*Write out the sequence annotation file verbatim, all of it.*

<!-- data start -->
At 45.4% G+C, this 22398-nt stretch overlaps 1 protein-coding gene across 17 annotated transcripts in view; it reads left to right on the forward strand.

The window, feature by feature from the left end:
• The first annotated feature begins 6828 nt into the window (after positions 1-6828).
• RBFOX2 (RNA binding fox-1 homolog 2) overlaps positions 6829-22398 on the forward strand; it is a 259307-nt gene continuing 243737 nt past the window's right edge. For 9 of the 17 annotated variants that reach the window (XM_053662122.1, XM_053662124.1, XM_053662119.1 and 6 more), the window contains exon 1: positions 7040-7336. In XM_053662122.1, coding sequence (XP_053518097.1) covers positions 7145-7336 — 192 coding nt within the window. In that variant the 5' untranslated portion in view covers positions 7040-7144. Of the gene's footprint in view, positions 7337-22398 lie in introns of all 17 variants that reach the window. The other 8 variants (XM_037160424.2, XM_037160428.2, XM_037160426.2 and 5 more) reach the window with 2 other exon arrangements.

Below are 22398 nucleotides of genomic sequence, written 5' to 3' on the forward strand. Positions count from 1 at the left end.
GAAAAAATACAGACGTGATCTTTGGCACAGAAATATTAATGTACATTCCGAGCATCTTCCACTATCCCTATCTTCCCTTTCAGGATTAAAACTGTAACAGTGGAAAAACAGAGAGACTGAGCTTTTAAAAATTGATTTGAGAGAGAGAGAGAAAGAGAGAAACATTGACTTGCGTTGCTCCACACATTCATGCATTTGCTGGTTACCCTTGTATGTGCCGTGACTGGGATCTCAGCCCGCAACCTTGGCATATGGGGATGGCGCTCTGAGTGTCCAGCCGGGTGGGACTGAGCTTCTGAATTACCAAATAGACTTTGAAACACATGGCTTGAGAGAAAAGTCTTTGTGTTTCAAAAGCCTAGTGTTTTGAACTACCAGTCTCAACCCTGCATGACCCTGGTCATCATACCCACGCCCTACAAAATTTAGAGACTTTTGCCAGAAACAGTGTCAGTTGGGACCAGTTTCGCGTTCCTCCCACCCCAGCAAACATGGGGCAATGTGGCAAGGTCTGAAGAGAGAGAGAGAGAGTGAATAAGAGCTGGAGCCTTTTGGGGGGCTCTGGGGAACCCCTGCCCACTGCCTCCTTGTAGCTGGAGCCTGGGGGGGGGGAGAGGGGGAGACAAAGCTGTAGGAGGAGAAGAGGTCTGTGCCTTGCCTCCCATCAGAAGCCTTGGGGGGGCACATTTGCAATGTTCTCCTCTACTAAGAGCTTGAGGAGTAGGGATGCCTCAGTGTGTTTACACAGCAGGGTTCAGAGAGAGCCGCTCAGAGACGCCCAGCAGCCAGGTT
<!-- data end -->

At 45.4% G+C, this 22398-nt stretch overlaps 1 protein-coding gene across 17 annotated transcripts in view; it reads left to right on the forward strand.

The window, feature by feature from the left end:
• The first annotated feature begins 6828 nt into the window (after positions 1-6828).
• RBFOX2 (RNA binding fox-1 homolog 2) overlaps positions 6829-22398 on the forward strand; it is a 259307-nt gene continuing 243737 nt past the window's right edge. For 9 of the 17 annotated variants that reach the window (XM_053662122.1, XM_053662124.1, XM_053662119.1 and 6 more), the window contains exon 1: positions 7040-7336. In XM_053662122.1, coding sequence (XP_053518097.1) covers positions 7145-7336 — 192 coding nt within the window. In that variant the 5' untranslated portion in view covers positions 7040-7144. Of the gene's footprint in view, positions 7337-22398 lie in introns of all 17 variants that reach the window. The other 8 variants (XM_037160424.2, XM_037160428.2, XM_037160426.2 and 5 more) reach the window with 2 other exon arrangements.

Below are 22398 nucleotides of genomic sequence, written 5' to 3' on the forward strand. Positions count from 1 at the left end.
GAAAAAATACAGACGTGATCTTTGGCACAGAAATATTAATGTACATTCCGAGCATCTTCCACTATCCCTATCTTCCCTTTCAGGATTAAAACTGTAACAGTGGAAAAACAGAGAGACTGAGCTTTTAAAAATTGATTTGAGAGAGAGAGAGAAAGAGAGAAACATTGACTTGCGTTGCTCCACACATTCATGCATTTGCTGGTTACCCTTGTATGTGCCGTGACTGGGATCTCAGCCCGCAACCTTGGCATATGGGGATGGCGCTCTGAGTGTCCAGCCGGGTGGGACTGAGCTTCTGAATTACCAAATAGACTTTGAAACACATGGCTTGAGAGAAAAGTCTTTGTGTTTCAAAAGCCTAGTGTTTTGAACTACCAGTCTCAACCCTGCATGACCCTGGTCATCATACCCACGCCCTACAAAATTTAGAGACTTTTGCCAGAAACAGTGTCAGTTGGGACCAGTTTCGCGTTCCTCCCACCCCAGCAAACATGGGGCAATGTGGCAAGGTCTGAAGAGAGAGAGAGAGAGTGAATAAGAGCTGGAGCCTTTTGGGGGGCTCTGGGGAACCCCTGCCCACTGCCTCCTTGTAGCTGGAGCCTGGGGGGGGGGAGAGGGGGAGACAAAGCTGTAGGAGGAGAAGAGGTCTGTGCCTTGCCTCCCATCAGAAGCCTTGGGGGGGCACATTTGCAATGTTCTCCTCTACTAAGAGCTTGAGGAGTAGGGATGCCTCAGTGTGTTTACACAGCAGGGTTCAGAGAGAGCCGCTCAGAGACGCCCAGCAGCCAGGTT